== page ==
Sorry for the late post, been job hunting and wrapping up school. Things look promising, so wish me luck!
Now to the fun stuff.
The Killing Blow: How HP is Just a Guideline.
Everyone knows that the killing blow is the most important in an RPG. Its the blow that determines the end of a scene, arch, or even campaign, so why wouldn’t you want it to be important in the narrative? I think we can all agree on this point to some degree, regardless of the system. Yet one thing I have seen some folks in the community doing is nickel and diming their players for damage to finish off baddies in a fight.
Now that seems odd.
Why would you want one hit point or wound to keep the players from finishing off a baddie in a satisfying way and choose to, instead, make them wait to get a chance at taking them down next round or deny them the satisfaction of taking out the foe?
But Rusty, what do you expect? People to fudge rolls or results to stroke the player’s ego or break the rules entirely just to give people a pat on the back?
Uhhh, yeah. Duh! Players don’t spend their free time to be punished because a die didn’t roll one or two points higher. Why deny them a dramatic moment or scene because of some wonky dice?
In this article, we will discuss what it means to mess with a baddies hp or an obstacles clock/resolution condition to improve your game’s narrative and keep those at the table happy and excited for the next scene.
Let’s start with what the Killing Blow concept is not.
The Killing Blow is not about:
- Fudging rolls,
- Instant gratification,
- The GM’s feelings,
- Or the PC’s feelings.
Rather, it is about how the table is determining the narrative.
The death of a baddie or the overcoming of an obstacle is how table paces a session or campaign, making the Killing Blow an essential concept in the narrative that should be taken seriously. So how do you make the call to have the Killing Blow delivered? When is the right time? Let’s break it down. The right time to have the Killing Blow delivered is determined in the narrative by:
- The narrative weight of the Killing Blow,
- The pacing of the scene,
- The player investment in the action,
- The drama caused by the Killing Blow.
If the Killing Blow would influence some or all of the above positively, the Killing Blow should be implemented with little regard to the remaining HP of a baddie or parts of the trap or puzzle that have yet to be solved. Though it might take some hand waving, switching to narrative descriptions to wrap up the obstacle is always a great choice.
Another good thing to do if you plan on implementing Killing Blows in your games is only to use the HP or toughness of a baddie as a guideline. If a bandit normally has 16 HP, now they have around 16 HP. This slight vagueness behind their total HP makes it so that the baddies always go down when you need them to in the narrative without denying characters their sweet kills.
For example, my baddies always have an HP amount, but I rarely follow it. My bosses sometimes don’t have an HP amount because they go down whenever the narrative sees it fit for them to die. This prevents a few lucky hits from deleting a boss and removing drama from the narrative. Remember: the narrative always supersedes rules, especially dice rolls.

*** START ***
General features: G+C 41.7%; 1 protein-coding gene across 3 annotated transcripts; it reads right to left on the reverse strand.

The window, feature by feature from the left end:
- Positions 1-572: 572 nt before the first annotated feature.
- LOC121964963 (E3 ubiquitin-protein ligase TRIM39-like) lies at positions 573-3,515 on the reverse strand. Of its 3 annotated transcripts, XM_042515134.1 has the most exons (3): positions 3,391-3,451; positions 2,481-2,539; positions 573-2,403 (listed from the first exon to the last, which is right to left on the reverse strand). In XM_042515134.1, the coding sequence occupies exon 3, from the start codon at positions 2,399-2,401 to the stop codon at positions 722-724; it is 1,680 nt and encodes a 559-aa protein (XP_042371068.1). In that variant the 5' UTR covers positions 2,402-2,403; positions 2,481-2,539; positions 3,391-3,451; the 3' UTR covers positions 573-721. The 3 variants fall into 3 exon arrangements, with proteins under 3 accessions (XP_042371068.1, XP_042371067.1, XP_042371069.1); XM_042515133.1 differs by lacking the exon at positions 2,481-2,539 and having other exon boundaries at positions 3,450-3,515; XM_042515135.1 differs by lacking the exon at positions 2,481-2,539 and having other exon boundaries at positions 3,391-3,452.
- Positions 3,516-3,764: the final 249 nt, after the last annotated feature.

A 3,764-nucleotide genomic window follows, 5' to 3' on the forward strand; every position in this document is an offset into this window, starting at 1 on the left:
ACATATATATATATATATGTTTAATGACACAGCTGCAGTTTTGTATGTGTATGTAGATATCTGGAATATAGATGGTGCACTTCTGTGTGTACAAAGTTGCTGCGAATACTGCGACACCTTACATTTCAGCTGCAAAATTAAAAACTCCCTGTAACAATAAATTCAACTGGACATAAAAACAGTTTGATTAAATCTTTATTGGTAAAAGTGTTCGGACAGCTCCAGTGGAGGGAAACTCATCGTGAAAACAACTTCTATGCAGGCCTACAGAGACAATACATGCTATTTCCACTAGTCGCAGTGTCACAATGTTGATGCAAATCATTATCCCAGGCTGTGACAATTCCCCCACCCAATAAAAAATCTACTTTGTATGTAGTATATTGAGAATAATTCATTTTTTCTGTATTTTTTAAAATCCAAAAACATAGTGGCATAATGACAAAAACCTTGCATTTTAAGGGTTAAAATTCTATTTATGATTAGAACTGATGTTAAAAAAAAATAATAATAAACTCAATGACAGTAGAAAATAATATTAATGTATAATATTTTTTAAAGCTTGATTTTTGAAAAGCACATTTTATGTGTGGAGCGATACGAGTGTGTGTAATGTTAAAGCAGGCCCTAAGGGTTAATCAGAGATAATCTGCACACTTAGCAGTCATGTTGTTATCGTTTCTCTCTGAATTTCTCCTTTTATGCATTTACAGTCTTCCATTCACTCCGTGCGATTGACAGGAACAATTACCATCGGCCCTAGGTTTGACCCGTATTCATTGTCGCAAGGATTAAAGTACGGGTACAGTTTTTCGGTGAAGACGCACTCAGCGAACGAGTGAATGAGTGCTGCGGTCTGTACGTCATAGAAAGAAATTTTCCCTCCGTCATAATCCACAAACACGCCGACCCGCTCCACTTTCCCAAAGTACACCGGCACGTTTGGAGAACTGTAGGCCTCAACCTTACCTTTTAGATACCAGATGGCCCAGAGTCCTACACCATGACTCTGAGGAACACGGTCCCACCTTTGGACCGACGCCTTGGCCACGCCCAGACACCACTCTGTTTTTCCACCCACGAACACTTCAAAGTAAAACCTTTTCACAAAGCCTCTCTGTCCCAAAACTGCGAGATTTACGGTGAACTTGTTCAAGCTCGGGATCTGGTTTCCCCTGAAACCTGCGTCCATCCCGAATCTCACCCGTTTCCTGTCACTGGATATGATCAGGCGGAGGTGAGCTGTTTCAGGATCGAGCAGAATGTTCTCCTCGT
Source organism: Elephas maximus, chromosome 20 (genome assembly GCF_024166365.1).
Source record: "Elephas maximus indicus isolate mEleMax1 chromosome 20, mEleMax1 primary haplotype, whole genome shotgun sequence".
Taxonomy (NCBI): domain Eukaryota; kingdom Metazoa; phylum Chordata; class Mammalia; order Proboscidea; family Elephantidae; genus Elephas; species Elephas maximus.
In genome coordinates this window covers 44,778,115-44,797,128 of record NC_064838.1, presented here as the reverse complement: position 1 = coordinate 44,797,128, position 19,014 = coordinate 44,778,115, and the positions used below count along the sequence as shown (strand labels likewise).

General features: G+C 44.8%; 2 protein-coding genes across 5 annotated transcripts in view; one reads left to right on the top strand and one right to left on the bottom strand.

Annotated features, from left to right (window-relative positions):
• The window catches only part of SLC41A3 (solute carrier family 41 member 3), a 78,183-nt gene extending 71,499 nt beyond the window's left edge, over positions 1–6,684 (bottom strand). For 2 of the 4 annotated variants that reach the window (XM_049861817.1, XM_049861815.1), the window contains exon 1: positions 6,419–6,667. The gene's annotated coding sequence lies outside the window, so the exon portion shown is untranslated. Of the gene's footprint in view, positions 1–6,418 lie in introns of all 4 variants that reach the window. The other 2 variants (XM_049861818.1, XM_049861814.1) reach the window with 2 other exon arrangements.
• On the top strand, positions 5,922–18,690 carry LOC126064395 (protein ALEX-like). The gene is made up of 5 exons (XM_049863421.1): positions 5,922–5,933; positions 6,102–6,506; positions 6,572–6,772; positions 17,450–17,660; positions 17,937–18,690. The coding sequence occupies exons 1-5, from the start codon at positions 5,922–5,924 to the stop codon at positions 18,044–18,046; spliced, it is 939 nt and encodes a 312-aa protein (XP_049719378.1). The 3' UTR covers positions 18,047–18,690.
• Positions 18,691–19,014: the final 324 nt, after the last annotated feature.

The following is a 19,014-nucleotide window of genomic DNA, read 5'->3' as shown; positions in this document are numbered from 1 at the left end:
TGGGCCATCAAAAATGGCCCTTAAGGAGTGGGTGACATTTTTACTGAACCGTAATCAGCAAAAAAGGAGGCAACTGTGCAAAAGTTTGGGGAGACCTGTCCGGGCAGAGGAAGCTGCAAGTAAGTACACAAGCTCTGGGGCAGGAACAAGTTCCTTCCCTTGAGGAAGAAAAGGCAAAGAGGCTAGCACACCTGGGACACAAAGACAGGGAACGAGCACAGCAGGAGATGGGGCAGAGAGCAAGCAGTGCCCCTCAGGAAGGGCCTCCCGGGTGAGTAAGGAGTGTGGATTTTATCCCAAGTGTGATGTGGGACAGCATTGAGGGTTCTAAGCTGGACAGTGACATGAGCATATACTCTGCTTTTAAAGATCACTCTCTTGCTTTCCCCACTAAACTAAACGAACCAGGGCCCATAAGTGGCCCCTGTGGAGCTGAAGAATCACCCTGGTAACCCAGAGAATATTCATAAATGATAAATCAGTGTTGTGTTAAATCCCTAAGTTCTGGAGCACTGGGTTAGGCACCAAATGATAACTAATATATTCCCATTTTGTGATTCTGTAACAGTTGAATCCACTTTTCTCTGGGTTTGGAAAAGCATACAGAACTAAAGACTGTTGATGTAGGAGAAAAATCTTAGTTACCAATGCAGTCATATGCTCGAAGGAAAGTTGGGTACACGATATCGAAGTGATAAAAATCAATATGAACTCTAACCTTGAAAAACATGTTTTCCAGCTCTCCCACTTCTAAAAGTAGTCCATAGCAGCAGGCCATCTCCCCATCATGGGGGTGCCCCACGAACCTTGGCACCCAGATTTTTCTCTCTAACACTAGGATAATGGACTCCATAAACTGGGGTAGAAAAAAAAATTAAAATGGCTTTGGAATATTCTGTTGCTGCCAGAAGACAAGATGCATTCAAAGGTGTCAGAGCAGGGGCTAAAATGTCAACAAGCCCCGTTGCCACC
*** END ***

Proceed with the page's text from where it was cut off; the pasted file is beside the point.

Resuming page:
An Example of Killing Blow:
The bandit thug is in a heated battle with the team heavy during a random encounter on the way to fight the big bad. The battle has been taxing on the heavy, but just before the bandit is able to kill the heavy, the heavy attacks the bandit and rolls to see the damage dealt. Oh shit, the heavy rolled just a point or two off the remaining amount of HP that the bandit had, which means that the bandit would likely kill the heavy. Now, let’s take a step back, as the GM, and evaluate this moment to see if a Killing Blow could be called for. Let’s go through the criteria:
The narrative weight of the Killing Blow:
Well, a character dying to an unrelated random encounter just before getting to the showdown with the big bad is super lame. So this checks out in favor of a Killing Blow against the bandit.
The pacing of the scene:
The scene’s pacing isn’t affected in a major way by this action, so it does not favor the idea of a Killing Blow.
The player investment in the action:
This is a tense scene for the whole table, so the heavy’s player is putting their all into trying to save the heavy’s life. The player investment is overwhelming, making it check out in favor of a Killing Blow.
The drama caused by the Killing Blow:
The death of the bandit would ease the tension of the scene and give the table a much-needed reprieve from the stress, while also driving the idea that they are still in danger even though they are just traveling to the big bad. This checks out in favor of the Killing Blow.
The final determination:
The heavy managed to kill the bandit in the nick of time, saving their lives, but not without consequence as they are injured from the fight.
This Post’s Killing Blow
All in all, Killing Blows can be great narrative tools to improve the game in a variety of ways, but should not be taken lightly. This concept applies to both the characters as well as the bad guys and obstacles. So watch out!
Hope you enjoyed and learned something that you can implement in your games.
Until next time,